EgglestonWorks, who manufacture loudspeakers in Memphis, Tennesee, introduced a all-new version of their 150 lb, Nine Signature loudspeaker ($18,900/pair). This is a three-way speaker that uses a 1” dome tweeter, a sealed midrange section that incorporates two all-new carbon-fiber 6" midrange drivers, and a new dual-ported 8" bass driver, and is spec'd from 25Hz20kHz, 3dB. This floorstander was powered by a new Rogue Audio Sphinx hybrid class-D integrated stereo amplifier ($1295), which played digital music files sourced through a dCS Puccini DAC and CD player.
Enigmacoustics' Sopranino add-on electrostatic super-tweeter ($3900/pair) was innovative enough to garner a 2013 CES Design and Engineering Showcase Honors award. Mounted on a gray and white glass stand, the anodized aluminum cabinet and almost square speaker panel is small, measuring 7.2" x 7.7" x 8.3", and weighs 10.4 lbs each.
The big news from UK-based Naim is the arrival of the company’s first asynchronous USB DAC, the DAC-VI ($2395). Its companion in size is the new NAP 100 discrete-transistor, compact power amplifier ($1295). Production on both begins in February. To focus first on the amp, which is in my CES blogging territory of amps and preamps in the $2500$15,000 price range, the NAP 100 is a dual-mono design that outputs 50Wpc into 8 ohms and 100 into 4, and is said to incorporate a linear power supply with a “large toroidal transformer and audiophile grade selected components” into a non-magnetic, low resonance, compact chassis and sleeve.
Beneath the striking fascias of B.M.C. electronics lies some advanced engineering. As best I could gather from a rather zippy introduction that had me scrambling to write everything down coherently, the B.M.C. M2 monoblock amplifiers ($7790/each) contain LEF (load-effect-free) circuitry that delivers the signal, voltage, and necessary current independently. This purportedly allows them to handle complex speaker loads without need for global feedback. (There’s more to say, of course, but I don’t trust my scrawl.) The M2 outputs 200W into 8 ohms, and 380W into 4. Designed in Germany but manufactured in China, each monoblock weighs 88 lbs and includes a 2kVA transformer.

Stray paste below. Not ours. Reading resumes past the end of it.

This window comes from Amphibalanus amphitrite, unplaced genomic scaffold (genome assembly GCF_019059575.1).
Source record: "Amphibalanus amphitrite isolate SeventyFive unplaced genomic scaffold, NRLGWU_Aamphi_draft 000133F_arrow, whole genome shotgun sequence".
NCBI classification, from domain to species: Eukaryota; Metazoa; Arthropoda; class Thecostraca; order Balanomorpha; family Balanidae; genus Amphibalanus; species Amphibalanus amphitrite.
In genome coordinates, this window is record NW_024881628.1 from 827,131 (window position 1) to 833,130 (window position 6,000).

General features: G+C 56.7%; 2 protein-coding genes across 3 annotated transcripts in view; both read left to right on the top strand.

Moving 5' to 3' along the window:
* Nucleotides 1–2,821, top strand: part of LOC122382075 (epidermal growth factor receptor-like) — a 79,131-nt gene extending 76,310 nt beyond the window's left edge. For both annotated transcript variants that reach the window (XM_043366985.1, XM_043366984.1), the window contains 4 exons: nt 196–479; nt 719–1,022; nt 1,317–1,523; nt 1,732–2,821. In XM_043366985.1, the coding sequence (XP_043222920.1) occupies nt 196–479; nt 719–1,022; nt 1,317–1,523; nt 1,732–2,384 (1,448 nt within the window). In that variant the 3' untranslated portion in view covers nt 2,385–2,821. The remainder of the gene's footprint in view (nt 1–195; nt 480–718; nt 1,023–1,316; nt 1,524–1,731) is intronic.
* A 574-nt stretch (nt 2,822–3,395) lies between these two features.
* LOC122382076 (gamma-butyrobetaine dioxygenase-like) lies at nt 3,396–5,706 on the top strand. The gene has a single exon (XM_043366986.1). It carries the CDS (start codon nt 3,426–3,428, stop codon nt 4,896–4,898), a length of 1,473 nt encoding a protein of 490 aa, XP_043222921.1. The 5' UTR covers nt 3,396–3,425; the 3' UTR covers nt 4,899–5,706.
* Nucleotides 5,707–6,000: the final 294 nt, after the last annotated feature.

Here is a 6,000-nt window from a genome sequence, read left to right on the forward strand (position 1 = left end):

LA Audio was but one of many companies who journeyed to Las Vegas in hopes of securing U.S. distribution. New to their line is the P-845 II monoblock ($12,000), a push-pull design that outputs 60Wpc and has a frequency response of 20Hz100kHz. This is the most expensive product from a company with a 20-year history in Taiwan.
The new Octave V110 push-pull pentode integrated amplifier ($8300) from Germany, distributed by Dynaudio, is a KT120-based product whose protection circuit is described as “bullet proof.” To demonstrate what that means, speaker wire terminations on one of the channels were intentionally crossed; not only did nothing blow, but the left channel, which was properly connected to a loudspeaker, continued to play. The Octave V110 is thus the perfect amp for folks who use battery cables to jump-start their cars, and then celebrate by clapping both clamps together.
Fresh from Primare, the Swedish company whose name, correctly pronounced “prime air,” derives from the fact that audio moves air, were two new prototypes with unfinished faceplates: the PRE60 preamp/DAC ($10,000 target price) and A60 stereo power amplifier ($10,000 target price). Both are expected to ship by summer.
Even though Simaudio’s Costa Koulisakis once explained in near exhaustive detail the relationship between Moon products and Simaudio, all I can remember is how good the components sound. You too may go over the moon about the three new products in my blog price range. In numerical order, the Moon Evolution Series 610 LP phono preamplifier ($7000), based on the reference Moon 810LP that Michael Fremer reviewed in December 2012, is a dual-mono, fully balanced differential design with isolated oversized power supply with a pi-type filter; adjustable impedance loading, capacitance loading, and gain settings; and selectable equalization curves. It will even wash your windows.